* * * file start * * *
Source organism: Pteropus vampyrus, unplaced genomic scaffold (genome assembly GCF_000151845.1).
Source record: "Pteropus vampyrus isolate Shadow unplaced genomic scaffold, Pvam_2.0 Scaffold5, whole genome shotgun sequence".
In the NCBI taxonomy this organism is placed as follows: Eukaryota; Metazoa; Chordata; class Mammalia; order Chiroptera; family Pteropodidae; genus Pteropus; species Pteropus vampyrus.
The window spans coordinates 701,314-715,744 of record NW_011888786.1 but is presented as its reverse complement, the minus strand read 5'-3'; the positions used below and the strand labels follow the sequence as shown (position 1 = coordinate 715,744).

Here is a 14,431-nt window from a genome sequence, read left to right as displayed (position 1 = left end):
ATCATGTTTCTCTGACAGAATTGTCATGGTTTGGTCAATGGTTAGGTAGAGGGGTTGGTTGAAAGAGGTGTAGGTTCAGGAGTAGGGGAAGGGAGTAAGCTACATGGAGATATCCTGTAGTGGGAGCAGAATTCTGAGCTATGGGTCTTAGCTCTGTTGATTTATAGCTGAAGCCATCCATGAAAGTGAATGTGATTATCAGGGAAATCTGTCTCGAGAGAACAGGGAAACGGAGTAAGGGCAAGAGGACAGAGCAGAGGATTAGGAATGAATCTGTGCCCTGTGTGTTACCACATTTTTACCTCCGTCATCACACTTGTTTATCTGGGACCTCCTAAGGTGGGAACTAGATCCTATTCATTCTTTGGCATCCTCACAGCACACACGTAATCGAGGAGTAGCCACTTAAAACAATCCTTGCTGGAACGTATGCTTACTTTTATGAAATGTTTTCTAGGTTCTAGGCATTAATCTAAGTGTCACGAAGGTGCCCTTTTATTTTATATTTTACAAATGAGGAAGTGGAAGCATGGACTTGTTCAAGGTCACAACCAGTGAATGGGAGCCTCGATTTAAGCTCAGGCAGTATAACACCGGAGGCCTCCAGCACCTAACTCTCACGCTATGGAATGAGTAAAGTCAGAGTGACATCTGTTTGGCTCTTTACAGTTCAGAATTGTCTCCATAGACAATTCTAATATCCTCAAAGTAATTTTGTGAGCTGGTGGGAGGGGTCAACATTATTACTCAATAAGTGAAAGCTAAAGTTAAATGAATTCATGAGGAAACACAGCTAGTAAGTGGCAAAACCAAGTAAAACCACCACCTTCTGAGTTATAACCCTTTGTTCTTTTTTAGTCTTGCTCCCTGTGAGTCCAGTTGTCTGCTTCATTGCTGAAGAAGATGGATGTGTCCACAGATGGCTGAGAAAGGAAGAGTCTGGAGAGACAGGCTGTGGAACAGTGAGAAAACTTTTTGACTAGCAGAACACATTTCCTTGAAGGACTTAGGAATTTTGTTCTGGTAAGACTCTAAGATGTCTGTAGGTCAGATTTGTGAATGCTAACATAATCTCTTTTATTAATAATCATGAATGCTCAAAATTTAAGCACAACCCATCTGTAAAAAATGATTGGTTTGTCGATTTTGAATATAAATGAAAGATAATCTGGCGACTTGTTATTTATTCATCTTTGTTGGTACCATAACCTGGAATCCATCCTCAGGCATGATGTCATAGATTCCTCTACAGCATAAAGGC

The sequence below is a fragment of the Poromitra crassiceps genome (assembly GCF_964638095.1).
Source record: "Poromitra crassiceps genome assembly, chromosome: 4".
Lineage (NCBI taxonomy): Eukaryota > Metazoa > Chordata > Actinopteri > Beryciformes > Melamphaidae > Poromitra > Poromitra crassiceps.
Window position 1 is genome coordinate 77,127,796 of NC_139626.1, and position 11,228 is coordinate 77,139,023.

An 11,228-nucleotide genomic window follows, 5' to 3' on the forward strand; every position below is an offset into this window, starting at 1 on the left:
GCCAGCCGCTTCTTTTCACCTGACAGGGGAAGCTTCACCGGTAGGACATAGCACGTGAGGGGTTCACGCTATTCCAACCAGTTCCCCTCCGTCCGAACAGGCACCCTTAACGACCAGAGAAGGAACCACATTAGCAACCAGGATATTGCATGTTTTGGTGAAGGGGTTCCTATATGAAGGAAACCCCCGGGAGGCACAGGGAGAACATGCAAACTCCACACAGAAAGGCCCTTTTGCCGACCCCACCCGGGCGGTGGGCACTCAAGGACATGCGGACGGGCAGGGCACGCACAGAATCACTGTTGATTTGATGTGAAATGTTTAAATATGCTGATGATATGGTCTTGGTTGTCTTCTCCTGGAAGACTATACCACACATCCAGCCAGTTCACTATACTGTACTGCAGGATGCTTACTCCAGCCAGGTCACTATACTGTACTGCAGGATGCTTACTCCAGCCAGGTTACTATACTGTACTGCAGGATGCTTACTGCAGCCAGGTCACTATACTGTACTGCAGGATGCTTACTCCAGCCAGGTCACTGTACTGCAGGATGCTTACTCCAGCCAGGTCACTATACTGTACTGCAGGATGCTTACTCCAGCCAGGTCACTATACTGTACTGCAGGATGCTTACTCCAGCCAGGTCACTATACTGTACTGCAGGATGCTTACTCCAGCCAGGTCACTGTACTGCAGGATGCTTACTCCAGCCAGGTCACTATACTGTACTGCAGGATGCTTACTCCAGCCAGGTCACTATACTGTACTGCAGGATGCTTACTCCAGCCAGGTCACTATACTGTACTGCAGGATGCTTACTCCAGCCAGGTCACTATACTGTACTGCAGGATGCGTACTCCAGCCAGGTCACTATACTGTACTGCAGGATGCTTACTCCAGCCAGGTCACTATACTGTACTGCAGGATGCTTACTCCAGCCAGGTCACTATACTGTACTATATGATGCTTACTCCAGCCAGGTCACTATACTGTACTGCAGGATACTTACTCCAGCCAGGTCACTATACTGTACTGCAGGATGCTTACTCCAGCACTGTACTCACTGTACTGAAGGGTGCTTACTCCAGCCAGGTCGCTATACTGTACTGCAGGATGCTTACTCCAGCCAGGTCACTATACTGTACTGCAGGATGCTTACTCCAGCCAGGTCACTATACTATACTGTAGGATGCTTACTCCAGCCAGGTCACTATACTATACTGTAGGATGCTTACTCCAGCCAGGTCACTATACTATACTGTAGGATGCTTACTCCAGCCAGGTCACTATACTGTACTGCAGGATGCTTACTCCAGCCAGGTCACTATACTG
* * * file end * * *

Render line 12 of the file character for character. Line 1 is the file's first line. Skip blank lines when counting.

GCCAGCCGCTTCTTTTCACCTGACAGGGGAAGCTTCACCGGTAGGACATAGCACGTGAGGGGTTCACGCTATTCCAACCAGTTCCCCTCCGTCCGAACAGGCACCCTTAACGACCAGAGAAGGAACCACATTAGCAACCAGGATATTGCATGTTTTGGTGAAGGGGTTCCTATATGAAGGAAACCCCCGGGAGGCACAGGGAGAACATGCAAACTCCACACAGAAAGGCCCTTTTGCCGACCCCACCCGGGCGGTGGGCACTCAAGGACATGCGGACGGGCAGGGCACGCACAGAATCACTGTTGATTTGATGTGAAATGTTTAAATATGCTGATGATATGGTCTTGGTTGTCTTCTCCTGGAAGACTATACCACACATCCAGCCAGTTCACTATACTGTACTGCAGGATGCTTACTCCAGCCAGGTCACTATACTGTACTGCAGGATGCTTACTCCAGCCAGGTTACTATACTGTACTGCAGGATGCTTACTGCAGCCAGGTCACTATACTGTACTGCAGGATGCTTACTCCAGCCAGGTCACTGTACTGCAGGATGCTTACTCCAGCCAGGTCACTATACTGTACTGCAGGATGCTTACTCCAGCCAGGTCACTATACTGTACTGCAGGATGCTTACTCCAGCCAGGTCACTATACTGTACTGCAGGATGCTTACTCCAGCCAGGTCACTGTACTGCAGGATGCTTACTCCAGCCAGGTCACTATACTGTACTGCAGGATGCTTACTCCAGCCAGGTCACTATACTGTACTGCAGGATGCTTACTCCAGCCAGGTCACTATACTGTACTGCAGGATGCTTACTCCAGCCAGGTCACTATACTGTACTGCAGGATGCGTACTCCAGCCAGGTCACTATACTGTACTGCAGGATGCTTACTCCAGCCAGGTCACTATACTGTACTGCAGGATGCTTACTCCAGCCAGGTCACTATACTGTACTATATGATGCTTACTCCAGCCAGGTCACTATACTGTACTGCAGGATACTTACTCCAGCCAGGTCACTATACTGTACTGCAGGATGCTTACTCCAGCACTGTACTCACTGTACTGAAGGGTGCTTACTCCAGCCAGGTCGCTATACTGTACTGCAGGATGCTTACTCCAGCCAGGTCACTATACTGTACTGCAGGATGCTTACTCCAGCCAGGTCACTATACTATACTGTAGGATGCTTACTCCAGCCAGGTCACTATACTATACTGTAGGATGCTTACTCCAGCCAGGTCACTATACTATACTGTAGGATGCTTACTCCAGCCAGGTCACTATACTGTACTGCAGGATGCTTACTCCAGCCAGGTCACTATACTG